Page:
I Hate You, Facebook (Now Let’s See If I Can Stay Away)

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August 19, 2013 by Leah

I think I hate the internet.  For the past several months I’ve been doing these Healthy Living Challenges with a great group of women I met through an internet moms group. This week, one component of our challenge is a “Digital Detox.” I was thrilled to read this because lately I’ve just been waiting for this challenge to end so I can get the heck offline for a while.Here are some things I do on the internet (which I access through my laptop, smart phone, or Kindle Fire):

  • I post cell-phone photos on Instagram and/or Facebook. Then I check back repeatedly to admire my framing of said photo, choice of filter, and to see who all has “liked it.”
  • I skim my Facebook news feed and occasionally click a link to read a posted article, although I never click on videos because I freaking hate videos.
  • I respond to requests for information that pop up in my Facebook news feed because I like to feel smart and needed. Want to know what my favorite cloth diaper is? Here’s a five-paragraph essay!
  • I shop for stuff I don’t need and won’t buy.
None of this behavior is useful or necessary, but I think it’s actually a larger problem than it seems. Because my news feed is comprised mostly of news from “pages” I’ve “liked,” and people I’ve befriended, all I ever see is “news” that corresponds to my interests and confirms my biases. This is a recipe for narrow-mindedness, at best. Furthermore, most of the “articles” I see links to are blog entries, and I am really sick of reading other people’s heartfelt musings on the mommy wars or why people on “the other side” of the political spectrum are all a bunch of dangerous morons.
I know what I need to know about childbirth, mothering, breastfeeding, babywearing, what real food is, and how to cook it. If there is something further I want to know (or if, by some wild stretch of the imagination, I want information on a topic not previously listed), I will look for information by reading a book, talking to a person, or doing a Google search. I do not need to read 634599 interpretations on the above topics every day. I will absolutely advocate for you if you need it (like if someone is trying to curb your legal right to feed your child in whatever manner you choose wherever you are legally allowed to be), but dear god, babywearers are not a persecuted subset of the population by any stretch of the imagination. If wrapping a child on your back in a $950 carrier is one way you flaunt your individuality and first-world disposable income, cool. That does not give you any right to compare yourself to, say, the current plight of Muslims in Burma.
I had a couple of editing jobs this week. One of my favorite things about my side gig as an editor is how much I learn from what people write. It was not only satisfying to my intellect to learn some new things about theories of literacy and market research, it bolstered my self-esteem by reminding me that I used to be a person who knew stuff like theory and could intelligently discuss it – in more than one language. 97% of the time, what comes out of my mouth makes me sound like a cross between a “crunchy mom” and a slow-witted teenager. I think my generation likes to talk like we did when we were slacker teenagers in a desperate attempt to hang on to our youthful cool – which we may never have had in the first place. It’s ridiculous.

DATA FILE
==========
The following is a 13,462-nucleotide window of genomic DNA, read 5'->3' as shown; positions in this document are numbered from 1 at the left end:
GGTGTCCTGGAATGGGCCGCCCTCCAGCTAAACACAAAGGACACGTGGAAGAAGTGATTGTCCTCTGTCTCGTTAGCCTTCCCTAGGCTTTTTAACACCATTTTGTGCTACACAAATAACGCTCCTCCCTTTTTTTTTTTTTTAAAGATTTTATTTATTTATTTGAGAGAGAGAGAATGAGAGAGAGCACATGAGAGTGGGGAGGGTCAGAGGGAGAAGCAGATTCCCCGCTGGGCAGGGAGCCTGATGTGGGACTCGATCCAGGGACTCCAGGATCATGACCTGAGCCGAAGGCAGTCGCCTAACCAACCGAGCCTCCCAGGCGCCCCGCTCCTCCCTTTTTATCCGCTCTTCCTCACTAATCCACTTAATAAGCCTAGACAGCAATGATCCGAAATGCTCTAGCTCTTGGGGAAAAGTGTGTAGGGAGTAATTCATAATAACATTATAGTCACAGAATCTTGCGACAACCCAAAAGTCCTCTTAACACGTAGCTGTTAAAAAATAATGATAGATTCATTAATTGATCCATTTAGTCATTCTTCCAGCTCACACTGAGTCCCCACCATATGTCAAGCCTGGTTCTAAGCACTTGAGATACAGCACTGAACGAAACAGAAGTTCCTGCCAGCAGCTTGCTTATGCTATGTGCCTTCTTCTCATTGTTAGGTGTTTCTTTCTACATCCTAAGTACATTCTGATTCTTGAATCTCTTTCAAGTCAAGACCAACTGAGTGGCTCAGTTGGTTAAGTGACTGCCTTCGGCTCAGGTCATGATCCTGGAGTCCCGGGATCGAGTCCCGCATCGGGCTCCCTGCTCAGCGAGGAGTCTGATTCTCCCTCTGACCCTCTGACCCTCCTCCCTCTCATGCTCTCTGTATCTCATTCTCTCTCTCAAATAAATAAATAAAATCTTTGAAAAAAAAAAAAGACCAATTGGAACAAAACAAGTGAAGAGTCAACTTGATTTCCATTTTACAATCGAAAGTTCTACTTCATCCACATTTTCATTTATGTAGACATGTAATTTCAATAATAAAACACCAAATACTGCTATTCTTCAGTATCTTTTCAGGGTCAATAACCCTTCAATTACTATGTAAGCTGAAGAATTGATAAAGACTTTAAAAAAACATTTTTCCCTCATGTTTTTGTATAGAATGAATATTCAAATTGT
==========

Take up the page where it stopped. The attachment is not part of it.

I managed to make time for an episode of the Daily Show the other day and I realized I have NO IDEA what is currently happening in Egypt. This is totally shameful. Then, last night, we watched “Game Change,” and I realized, I couldn’t explain why North and South Korea are different, either. (I mean, I know the main differences between them, but I couldn’t tell you how they got that way except that I had a vague idea it was related to the political fallout after WWII.) This has got to stop. I refuse to participate in the dumbing-down of America’s stay-at-home mothers anymore. I’m totally happy to be devoting a ton of time and energy to child rearing and cooking and cleaning, but I’m not sure I need to discuss it all the fucking time. I want to read things that make me better, whether that is something I do by reading any of the 300 untouched back issues of the New Yorker I have lying around here or by reading a novel and reveling in the beauty of an author’s way with words. I want to teach Elias to be a global thinker, to be compassionate, and to seek out beauty for beauty’s sake, and my Facebook news feed doesn’t really fit into that picture. I’m exhausted by the constant flow of useless information. I guess I don’t really hate the internet;  I hate Facebook. So, I’m out. Send me a text or an email or something.

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2 thoughts on “I Hate You, Facebook (Now Let’s See If I Can Stay Away)

  1. Kathryn Easley says:

    Hi Leah. That was the most wonderful and insightful rant I have read in a long time. I do love reading your blog, however. I love your writing style and it keeps me connected to you in a small way. Kathryn

  2. lahancock says:

    I go through phases of hating Facebook too. I do the same things on checking how many likes I have on a given item…however then that plays into other people’s insecurities, which I’m not trying to make worse, I’m just trying to make myself feel better. Honestly, I don’t want to know a lot of the current news. I used to be a CNN addict, now, I check every few weeks. Enjoyed the read.

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